The airline business hasn't been too hot lately, so America Airlines is launching a family of mutual funds. Virginia Power Co. is advertising a utility mutual fund with its bills. And banks are hawking funds to keep depositors frustrated with low yields on certificates of deposit.
With mutual fund sales setting record highs and profit margins for fund companies growing, everybody wants a piece of the action.
But financial advisers say investors should be wary of these new fund marketers. Many have no track record at running mutual funds. And as the number of funds grows, the pool of proven managers remains relatively static.
Gerald Perritt, a Chicago money manager, says that people who know little about funds are the most likely to end up buying one from a bank or other new fund purveyor. "Most of these people won't know what risks they're taking and what risks they can expect," he said.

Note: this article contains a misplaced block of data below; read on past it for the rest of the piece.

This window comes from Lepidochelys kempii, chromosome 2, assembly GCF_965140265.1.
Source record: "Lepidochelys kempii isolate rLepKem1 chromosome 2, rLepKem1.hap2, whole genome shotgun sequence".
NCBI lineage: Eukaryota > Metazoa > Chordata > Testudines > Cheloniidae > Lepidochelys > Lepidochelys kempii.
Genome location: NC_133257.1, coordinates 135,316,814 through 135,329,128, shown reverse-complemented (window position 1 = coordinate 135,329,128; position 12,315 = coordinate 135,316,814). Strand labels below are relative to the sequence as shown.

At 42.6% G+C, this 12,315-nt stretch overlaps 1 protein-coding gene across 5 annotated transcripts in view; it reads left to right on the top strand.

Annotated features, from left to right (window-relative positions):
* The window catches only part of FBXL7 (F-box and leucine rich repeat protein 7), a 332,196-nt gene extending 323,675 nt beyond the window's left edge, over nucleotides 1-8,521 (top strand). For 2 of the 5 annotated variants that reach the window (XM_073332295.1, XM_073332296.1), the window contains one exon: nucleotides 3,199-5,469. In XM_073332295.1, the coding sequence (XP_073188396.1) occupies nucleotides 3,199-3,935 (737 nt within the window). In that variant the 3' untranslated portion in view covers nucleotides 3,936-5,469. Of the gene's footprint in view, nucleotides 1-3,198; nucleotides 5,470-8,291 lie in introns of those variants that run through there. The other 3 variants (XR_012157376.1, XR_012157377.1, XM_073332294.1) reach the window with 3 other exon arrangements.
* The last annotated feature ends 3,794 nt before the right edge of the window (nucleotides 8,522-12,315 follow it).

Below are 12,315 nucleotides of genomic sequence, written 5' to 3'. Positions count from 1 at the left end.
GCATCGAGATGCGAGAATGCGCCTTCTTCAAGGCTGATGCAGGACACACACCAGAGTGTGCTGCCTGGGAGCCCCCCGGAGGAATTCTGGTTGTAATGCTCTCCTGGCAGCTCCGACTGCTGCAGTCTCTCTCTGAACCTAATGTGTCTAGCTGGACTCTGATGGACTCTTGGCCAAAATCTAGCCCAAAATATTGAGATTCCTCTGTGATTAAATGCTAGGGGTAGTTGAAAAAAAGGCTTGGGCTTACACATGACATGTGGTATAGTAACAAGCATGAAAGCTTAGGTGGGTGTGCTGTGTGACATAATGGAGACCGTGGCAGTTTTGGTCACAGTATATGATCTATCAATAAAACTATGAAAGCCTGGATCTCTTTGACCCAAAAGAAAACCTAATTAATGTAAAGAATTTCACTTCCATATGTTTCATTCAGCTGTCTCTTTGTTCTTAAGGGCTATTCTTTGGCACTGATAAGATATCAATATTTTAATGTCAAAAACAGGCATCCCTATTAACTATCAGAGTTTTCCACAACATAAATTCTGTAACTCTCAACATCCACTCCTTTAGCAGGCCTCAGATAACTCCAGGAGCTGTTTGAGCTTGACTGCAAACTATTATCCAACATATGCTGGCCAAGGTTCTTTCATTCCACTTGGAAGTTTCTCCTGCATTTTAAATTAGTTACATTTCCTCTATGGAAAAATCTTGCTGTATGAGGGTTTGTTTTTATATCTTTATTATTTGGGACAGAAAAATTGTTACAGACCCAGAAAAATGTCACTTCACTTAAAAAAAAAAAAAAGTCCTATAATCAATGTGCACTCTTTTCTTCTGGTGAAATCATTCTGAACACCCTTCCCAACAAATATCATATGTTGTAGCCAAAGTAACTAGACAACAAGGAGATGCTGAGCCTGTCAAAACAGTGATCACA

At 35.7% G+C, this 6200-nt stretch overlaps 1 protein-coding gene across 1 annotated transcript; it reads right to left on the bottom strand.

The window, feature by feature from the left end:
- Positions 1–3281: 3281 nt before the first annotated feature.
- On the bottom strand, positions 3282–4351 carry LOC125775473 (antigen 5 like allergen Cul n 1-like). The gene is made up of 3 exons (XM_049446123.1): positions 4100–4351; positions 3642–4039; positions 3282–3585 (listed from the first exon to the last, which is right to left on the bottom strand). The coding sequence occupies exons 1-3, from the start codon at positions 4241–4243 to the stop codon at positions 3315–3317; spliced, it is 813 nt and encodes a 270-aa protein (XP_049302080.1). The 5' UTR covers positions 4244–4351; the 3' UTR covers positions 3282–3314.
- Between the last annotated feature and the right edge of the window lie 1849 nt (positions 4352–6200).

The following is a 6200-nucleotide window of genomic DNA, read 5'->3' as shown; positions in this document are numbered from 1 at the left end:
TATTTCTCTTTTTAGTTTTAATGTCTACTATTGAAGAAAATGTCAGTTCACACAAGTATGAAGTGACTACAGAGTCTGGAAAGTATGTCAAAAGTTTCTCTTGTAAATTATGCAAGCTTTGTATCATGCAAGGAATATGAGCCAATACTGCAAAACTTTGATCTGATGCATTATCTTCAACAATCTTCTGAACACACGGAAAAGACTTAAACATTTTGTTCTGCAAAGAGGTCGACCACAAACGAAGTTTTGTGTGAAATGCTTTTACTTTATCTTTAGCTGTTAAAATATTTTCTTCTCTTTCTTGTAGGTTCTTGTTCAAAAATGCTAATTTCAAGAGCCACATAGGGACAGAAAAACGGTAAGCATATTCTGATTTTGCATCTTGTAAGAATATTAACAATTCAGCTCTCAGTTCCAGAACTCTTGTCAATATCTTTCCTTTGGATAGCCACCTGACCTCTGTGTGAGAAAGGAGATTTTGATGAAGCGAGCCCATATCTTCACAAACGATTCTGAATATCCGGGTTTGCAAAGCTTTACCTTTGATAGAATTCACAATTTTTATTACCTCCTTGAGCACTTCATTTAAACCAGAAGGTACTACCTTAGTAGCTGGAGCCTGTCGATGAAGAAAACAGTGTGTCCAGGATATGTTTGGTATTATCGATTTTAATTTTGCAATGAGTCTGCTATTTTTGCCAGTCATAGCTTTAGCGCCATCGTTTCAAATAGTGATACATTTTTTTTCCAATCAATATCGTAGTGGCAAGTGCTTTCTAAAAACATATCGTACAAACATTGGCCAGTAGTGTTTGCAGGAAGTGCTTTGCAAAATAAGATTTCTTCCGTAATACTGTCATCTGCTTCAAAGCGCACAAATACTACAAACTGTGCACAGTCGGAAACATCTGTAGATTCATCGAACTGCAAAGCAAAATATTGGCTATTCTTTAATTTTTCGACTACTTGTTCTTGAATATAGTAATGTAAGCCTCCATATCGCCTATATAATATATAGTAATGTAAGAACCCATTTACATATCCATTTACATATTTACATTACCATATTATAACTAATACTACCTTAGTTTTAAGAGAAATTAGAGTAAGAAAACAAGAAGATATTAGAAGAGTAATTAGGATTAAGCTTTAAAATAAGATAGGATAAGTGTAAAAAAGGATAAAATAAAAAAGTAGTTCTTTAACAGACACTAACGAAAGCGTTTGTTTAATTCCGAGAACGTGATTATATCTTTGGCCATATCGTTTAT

Mutual funds are not insured by the Federal Deposit Insurance Corp., even when bought from a bank.
Morningstar, a fund rating service, says most funds being sold by banks and other new marketers do about as well as the average mutual fund -- at least before subtracting sales commissions or loads.
fTC Some bank funds are first-rate. Vista Capital Growth and Vista Growth & Income, (1-800-348-4782), marketed by Chase Manhattan Bank, have outstanding records.The funds have loads of 4.5 percent and 4.75 percent respectively.
Mr. Perritt recommends sticking to no-load fund mutual fund companies. T. Rowe Price, Vanguard, Fidelity and others "are the experts on mutual funds," he added.